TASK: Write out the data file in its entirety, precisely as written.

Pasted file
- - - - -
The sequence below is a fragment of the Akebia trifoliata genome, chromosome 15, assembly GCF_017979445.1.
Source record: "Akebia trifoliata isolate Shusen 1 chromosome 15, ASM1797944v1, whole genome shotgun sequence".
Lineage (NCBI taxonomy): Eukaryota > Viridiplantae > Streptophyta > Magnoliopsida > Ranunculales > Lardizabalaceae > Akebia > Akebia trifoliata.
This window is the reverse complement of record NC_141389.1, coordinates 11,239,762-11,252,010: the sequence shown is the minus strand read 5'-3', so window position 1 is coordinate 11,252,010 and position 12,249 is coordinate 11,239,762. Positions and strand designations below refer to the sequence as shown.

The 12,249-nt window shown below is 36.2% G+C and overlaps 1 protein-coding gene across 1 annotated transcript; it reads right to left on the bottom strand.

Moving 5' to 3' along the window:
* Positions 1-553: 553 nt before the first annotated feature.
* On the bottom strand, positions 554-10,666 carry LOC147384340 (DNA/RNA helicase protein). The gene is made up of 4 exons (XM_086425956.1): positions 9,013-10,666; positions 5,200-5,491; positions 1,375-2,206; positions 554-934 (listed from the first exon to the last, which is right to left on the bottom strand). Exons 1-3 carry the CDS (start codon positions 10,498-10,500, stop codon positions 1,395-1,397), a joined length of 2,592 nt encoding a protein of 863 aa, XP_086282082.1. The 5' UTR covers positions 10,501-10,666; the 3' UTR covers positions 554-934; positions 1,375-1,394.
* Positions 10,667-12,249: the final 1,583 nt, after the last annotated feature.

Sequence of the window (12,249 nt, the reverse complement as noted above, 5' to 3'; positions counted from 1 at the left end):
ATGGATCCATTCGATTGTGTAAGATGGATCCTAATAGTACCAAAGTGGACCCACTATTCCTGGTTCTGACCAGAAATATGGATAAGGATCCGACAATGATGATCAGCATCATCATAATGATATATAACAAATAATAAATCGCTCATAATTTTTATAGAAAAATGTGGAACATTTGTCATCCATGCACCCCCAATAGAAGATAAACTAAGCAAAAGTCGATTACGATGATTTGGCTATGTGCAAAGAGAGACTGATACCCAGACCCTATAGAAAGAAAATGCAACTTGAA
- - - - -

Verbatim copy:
The sequence below is a fragment of the Akebia trifoliata genome, chromosome 15, assembly GCF_017979445.1.
Source record: "Akebia trifoliata isolate Shusen 1 chromosome 15, ASM1797944v1, whole genome shotgun sequence".
Lineage (NCBI taxonomy): Eukaryota > Viridiplantae > Streptophyta > Magnoliopsida > Ranunculales > Lardizabalaceae > Akebia > Akebia trifoliata.
This window is the reverse complement of record NC_141389.1, coordinates 11,239,762-11,252,010: the sequence shown is the minus strand read 5'-3', so window position 1 is coordinate 11,252,010 and position 12,249 is coordinate 11,239,762. Positions and strand designations below refer to the sequence as shown.

The 12,249-nt window shown below is 36.2% G+C and overlaps 1 protein-coding gene across 1 annotated transcript; it reads right to left on the bottom strand.

Moving 5' to 3' along the window:
* Positions 1-553: 553 nt before the first annotated feature.
* On the bottom strand, positions 554-10,666 carry LOC147384340 (DNA/RNA helicase protein). The gene is made up of 4 exons (XM_086425956.1): positions 9,013-10,666; positions 5,200-5,491; positions 1,375-2,206; positions 554-934 (listed from the first exon to the last, which is right to left on the bottom strand). Exons 1-3 carry the CDS (start codon positions 10,498-10,500, stop codon positions 1,395-1,397), a joined length of 2,592 nt encoding a protein of 863 aa, XP_086282082.1. The 5' UTR covers positions 10,501-10,666; the 3' UTR covers positions 554-934; positions 1,375-1,394.
* Positions 10,667-12,249: the final 1,583 nt, after the last annotated feature.

Sequence of the window (12,249 nt, the reverse complement as noted above, 5' to 3'; positions counted from 1 at the left end):
ATGGATCCATTCGATTGTGTAAGATGGATCCTAATAGTACCAAAGTGGACCCACTATTCCTGGTTCTGACCAGAAATATGGATAAGGATCCGACAATGATGATCAGCATCATCATAATGATATATAACAAATAATAAATCGCTCATAATTTTTATAGAAAAATGTGGAACATTTGTCATCCATGCACCCCCAATAGAAGATAAACTAAGCAAAAGTCGATTACGATGATTTGGCTATGTGCAAAGAGAGACTGATACCCAGACCCTATAGAAAGAAAATGCAACTTGAA